Rickey "The Pirate" Taylor

Known for his skull and cross bones cap and his $5 head shots, Historic Core's Rickey "The Pirate" Taylor has died. 

Rickey "the Pirate" Taylor, a Downtown resident known as much for his iconic skull-and-crossbones cap as his toothy smile and black-and-white glossy head shots that he peddled in the Historic Core, has died. 

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Taylor suffered from cancer and passed away Tuesday at a low-income housing facility in the Central City. Taylor moved indoors in 2009 for the first time in 30 years, thanks to money raised by the Downtown community. He was a ubiquitous part of the area's culture, having walked the neighborhoods and met passersby and business owners for more than a decade, said artist Robert Vargas. Vargas first painted Taylor 10 years ago at the inaugural Art Walk

"Everybody Downtown has a Rickey story. This is a definite blow to the culture down here," he said Wednesday. 

Vargas, who assembled a Facebook album of his works featuring Taylor, said Taylor was his friend and his muse. Taylor was formerly homeless, but several community members rallied together to pay for housing. Vargas called him an "entrepreneur," as the gregarious Taylor hawked Polaroids and other photos of his Downtown-famous face for $5.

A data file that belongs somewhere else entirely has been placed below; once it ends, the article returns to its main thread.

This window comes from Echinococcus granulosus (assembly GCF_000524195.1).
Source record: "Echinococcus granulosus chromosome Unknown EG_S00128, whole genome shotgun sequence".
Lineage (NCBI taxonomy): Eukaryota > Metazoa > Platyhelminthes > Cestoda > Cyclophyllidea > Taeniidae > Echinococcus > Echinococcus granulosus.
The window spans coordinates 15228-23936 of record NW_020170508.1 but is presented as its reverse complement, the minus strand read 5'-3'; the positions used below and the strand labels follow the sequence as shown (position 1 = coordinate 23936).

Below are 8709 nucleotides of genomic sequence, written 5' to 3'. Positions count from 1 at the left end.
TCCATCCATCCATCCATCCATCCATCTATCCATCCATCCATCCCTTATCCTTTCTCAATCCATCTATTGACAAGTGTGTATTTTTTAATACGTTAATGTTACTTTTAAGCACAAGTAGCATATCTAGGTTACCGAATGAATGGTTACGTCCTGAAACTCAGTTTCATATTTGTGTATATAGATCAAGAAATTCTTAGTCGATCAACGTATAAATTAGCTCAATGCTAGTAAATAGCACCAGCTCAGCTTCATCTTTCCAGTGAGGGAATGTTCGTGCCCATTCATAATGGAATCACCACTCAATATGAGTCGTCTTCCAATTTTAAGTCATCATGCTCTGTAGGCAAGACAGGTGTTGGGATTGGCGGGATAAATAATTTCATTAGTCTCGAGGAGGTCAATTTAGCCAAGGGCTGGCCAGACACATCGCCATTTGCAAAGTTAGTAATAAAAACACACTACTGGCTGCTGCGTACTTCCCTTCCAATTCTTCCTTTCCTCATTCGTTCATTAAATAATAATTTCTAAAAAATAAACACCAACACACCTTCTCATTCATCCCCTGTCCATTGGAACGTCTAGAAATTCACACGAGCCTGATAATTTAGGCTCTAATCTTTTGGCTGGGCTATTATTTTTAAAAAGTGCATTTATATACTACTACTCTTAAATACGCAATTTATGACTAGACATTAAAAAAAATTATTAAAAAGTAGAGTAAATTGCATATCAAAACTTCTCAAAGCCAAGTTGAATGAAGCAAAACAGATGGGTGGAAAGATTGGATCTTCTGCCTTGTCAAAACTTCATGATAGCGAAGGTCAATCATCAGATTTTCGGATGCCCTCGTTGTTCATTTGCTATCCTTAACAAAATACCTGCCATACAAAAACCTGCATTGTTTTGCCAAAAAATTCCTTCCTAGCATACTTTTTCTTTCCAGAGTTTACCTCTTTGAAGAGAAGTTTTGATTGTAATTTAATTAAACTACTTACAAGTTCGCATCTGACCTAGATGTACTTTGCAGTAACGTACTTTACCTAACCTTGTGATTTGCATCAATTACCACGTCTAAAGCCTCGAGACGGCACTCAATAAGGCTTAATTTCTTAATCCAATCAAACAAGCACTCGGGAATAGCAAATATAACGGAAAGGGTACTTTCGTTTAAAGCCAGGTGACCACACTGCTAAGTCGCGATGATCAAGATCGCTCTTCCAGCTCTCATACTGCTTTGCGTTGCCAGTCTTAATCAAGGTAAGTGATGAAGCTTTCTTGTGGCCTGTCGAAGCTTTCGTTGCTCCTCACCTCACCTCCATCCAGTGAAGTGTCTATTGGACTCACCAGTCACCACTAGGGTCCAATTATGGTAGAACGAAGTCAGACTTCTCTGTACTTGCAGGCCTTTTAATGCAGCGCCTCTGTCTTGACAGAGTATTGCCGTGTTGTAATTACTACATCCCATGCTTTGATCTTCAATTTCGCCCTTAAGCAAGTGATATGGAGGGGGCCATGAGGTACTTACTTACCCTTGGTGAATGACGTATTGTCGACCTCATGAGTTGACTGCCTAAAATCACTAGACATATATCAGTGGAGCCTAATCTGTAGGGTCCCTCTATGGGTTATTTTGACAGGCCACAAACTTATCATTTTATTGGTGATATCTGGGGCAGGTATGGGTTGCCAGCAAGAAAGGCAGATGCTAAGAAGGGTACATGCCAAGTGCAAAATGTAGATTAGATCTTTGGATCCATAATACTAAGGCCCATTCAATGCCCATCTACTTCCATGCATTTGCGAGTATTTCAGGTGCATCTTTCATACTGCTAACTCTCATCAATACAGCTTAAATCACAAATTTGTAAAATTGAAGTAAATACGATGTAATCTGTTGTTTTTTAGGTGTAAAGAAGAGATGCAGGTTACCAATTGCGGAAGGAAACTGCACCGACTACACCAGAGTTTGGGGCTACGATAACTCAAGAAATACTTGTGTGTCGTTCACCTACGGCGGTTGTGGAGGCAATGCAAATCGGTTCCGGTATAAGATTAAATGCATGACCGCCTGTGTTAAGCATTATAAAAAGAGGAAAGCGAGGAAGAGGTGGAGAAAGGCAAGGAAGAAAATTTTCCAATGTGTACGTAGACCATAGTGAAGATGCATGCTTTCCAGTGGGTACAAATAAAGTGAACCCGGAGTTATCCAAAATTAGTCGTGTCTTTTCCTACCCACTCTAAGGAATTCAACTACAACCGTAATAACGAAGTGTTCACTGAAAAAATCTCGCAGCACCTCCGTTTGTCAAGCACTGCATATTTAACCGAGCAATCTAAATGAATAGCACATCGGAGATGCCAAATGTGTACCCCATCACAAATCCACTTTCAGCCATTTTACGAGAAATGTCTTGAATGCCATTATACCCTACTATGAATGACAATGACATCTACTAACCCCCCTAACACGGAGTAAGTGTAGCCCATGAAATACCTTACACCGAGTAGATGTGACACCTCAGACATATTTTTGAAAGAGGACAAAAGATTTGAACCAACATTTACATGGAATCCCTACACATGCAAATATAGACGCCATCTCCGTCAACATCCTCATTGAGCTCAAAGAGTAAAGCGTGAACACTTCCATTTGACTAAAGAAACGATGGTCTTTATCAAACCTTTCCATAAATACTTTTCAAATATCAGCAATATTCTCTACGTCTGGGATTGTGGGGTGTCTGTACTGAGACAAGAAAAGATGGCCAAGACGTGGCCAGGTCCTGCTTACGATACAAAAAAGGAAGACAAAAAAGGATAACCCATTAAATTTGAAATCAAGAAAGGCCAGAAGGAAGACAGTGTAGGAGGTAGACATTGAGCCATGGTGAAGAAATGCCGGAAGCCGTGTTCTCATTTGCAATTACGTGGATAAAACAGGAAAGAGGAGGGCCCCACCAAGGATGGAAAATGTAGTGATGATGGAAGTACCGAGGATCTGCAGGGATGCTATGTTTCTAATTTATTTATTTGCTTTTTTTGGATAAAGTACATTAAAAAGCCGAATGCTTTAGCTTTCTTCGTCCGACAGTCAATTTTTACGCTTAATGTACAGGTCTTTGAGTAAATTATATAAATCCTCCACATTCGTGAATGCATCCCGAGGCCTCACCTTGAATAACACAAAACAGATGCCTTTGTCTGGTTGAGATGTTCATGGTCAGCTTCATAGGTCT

Taylor also supported himself by selling pieces that artists, such as Vargas, would paint of him free of charge. 

On the DTLA Facebook GroupJanene M. Zakrajsek of Pussy & Pooch was one of scores of locals who posted about the eccentric Taylor. She called him a "dear soul" who would be greatly missed. And the pet store at Fifth and Main would know: He was the first human to use their self-serve dog wash tubs, she wrote, noting he took great pride in his work and tidiness.

"He was always so proud and happy to guard our corner and keep a watchful eye over us, especially in the early years when there was much less activity on the block. We regularly gave him work in/outside the store," she wrote. 

A memorial with candles and flowers continues to grow at the electric box at Sixth and Spring. The box is adorned with Vargas' painting of Taylor's face, topped with a pirate's hat. 

Former Downtowner Jenson Nelson, who attended Taylor's 2009 housewarming party at the Rainbow Apartments, created a funeral fund to help Taylor's family pay for services. Donations may be made at giveforward.com. As of Thursday afternoon, $865 of the hoped for $5,000 had been raised. 

donna@downtownnews.com

Twitter: @donnadowntown

© Los Angeles Downtown News 2014